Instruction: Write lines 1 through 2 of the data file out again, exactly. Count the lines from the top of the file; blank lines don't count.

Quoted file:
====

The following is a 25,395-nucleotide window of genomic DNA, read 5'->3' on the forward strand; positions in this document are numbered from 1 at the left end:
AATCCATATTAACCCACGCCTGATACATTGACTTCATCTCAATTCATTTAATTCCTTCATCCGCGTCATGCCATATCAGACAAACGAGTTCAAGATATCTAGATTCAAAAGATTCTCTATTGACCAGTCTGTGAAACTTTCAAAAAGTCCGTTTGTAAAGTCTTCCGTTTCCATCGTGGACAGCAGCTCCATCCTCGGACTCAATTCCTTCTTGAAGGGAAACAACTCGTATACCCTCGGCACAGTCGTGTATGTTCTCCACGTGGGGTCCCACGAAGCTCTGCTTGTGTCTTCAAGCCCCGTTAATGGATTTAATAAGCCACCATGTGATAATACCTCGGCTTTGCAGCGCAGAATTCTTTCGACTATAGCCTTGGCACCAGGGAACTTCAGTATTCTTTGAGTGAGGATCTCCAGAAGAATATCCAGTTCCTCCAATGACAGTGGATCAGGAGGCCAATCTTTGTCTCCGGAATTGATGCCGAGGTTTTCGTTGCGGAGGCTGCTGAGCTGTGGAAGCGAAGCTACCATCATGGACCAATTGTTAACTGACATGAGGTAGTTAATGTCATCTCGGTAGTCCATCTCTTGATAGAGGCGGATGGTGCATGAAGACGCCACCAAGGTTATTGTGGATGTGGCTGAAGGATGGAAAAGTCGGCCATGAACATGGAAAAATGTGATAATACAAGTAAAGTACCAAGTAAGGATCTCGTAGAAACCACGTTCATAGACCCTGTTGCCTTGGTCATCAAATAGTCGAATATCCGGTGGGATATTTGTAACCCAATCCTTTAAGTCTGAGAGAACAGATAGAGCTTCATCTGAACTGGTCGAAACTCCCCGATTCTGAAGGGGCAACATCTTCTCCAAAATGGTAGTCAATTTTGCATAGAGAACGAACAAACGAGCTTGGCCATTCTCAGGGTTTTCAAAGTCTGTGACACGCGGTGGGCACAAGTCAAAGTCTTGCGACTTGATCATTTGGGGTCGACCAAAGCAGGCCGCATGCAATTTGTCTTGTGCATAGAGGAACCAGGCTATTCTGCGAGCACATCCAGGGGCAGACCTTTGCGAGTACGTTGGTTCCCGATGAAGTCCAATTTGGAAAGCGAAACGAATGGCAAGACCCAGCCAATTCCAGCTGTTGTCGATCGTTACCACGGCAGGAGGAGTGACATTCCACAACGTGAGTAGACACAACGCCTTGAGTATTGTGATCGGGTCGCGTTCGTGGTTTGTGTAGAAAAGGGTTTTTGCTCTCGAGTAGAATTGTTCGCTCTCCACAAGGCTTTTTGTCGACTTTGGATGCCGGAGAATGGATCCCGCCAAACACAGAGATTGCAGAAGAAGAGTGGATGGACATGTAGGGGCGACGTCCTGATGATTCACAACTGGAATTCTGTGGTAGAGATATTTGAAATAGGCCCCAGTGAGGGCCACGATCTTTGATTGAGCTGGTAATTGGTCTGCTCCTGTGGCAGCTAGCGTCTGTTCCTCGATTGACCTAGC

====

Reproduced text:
The following is a 25,395-nucleotide window of genomic DNA, read 5'->3' on the forward strand; positions in this document are numbered from 1 at the left end:
AATCCATATTAACCCACGCCTGATACATTGACTTCATCTCAATTCATTTAATTCCTTCATCCGCGTCATGCCATATCAGACAAACGAGTTCAAGATATCTAGATTCAAAAGATTCTCTATTGACCAGTCTGTGAAACTTTCAAAAAGTCCGTTTGTAAAGTCTTCCGTTTCCATCGTGGACAGCAGCTCCATCCTCGGACTCAATTCCTTCTTGAAGGGAAACAACTCGTATACCCTCGGCACAGTCGTGTATGTTCTCCACGTGGGGTCCCACGAAGCTCTGCTTGTGTCTTCAAGCCCCGTTAATGGATTTAATAAGCCACCATGTGATAATACCTCGGCTTTGCAGCGCAGAATTCTTTCGACTATAGCCTTGGCACCAGGGAACTTCAGTATTCTTTGAGTGAGGATCTCCAGAAGAATATCCAGTTCCTCCAATGACAGTGGATCAGGAGGCCAATCTTTGTCTCCGGAATTGATGCCGAGGTTTTCGTTGCGGAGGCTGCTGAGCTGTGGAAGCGAAGCTACCATCATGGACCAATTGTTAACTGACATGAGGTAGTTAATGTCATCTCGGTAGTCCATCTCTTGATAGAGGCGGATGGTGCATGAAGACGCCACCAAGGTTATTGTGGATGTGGCTGAAGGATGGAAAAGTCGGCCATGAACATGGAAAAATGTGATAATACAAGTAAAGTACCAAGTAAGGATCTCGTAGAAACCACGTTCATAGACCCTGTTGCCTTGGTCATCAAATAGTCGAATATCCGGTGGGATATTTGTAACCCAATCCTTTAAGTCTGAGAGAACAGATAGAGCTTCATCTGAACTGGTCGAAACTCCCCGATTCTGAAGGGGCAACATCTTCTCCAAAATGGTAGTCAATTTTGCATAGAGAACGAACAAACGAGCTTGGCCATTCTCAGGGTTTTCAAAGTCTGTGACACGCGGTGGGCACAAGTCAAAGTCTTGCGACTTGATCATTTGGGGTCGACCAAAGCAGGCCGCATGCAATTTGTCTTGTGCATAGAGGAACCAGGCTATTCTGCGAGCACATCCAGGGGCAGACCTTTGCGAGTACGTTGGTTCCCGATGAAGTCCAATTTGGAAAGCGAAACGAATGGCAAGACCCAGCCAATTCCAGCTGTTGTCGATCGTTACCACGGCAGGAGGAGTGACATTCCACAACGTGAGTAGACACAACGCCTTGAGTATTGTGATCGGGTCGCGTTCGTGGTTTGTGTAGAAAAGGGTTTTTGCTCTCGAGTAGAATTGTTCGCTCTCCACAAGGCTTTTTGTCGACTTTGGATGCCGGAGAATGGATCCCGCCAAACACAGAGATTGCAGAAGAAGAGTGGATGGACATGTAGGGGCGACGTCCTGATGATTCACAACTGGAATTCTGTGGTAGAGATATTTGAAATAGGCCCCAGTGAGGGCCACGATCTTTGATTGAGCTGGTAATTGGTCTGCTCCTGTGGCAGCTAGCGTCTGTTCCTCGATTGACCTAGC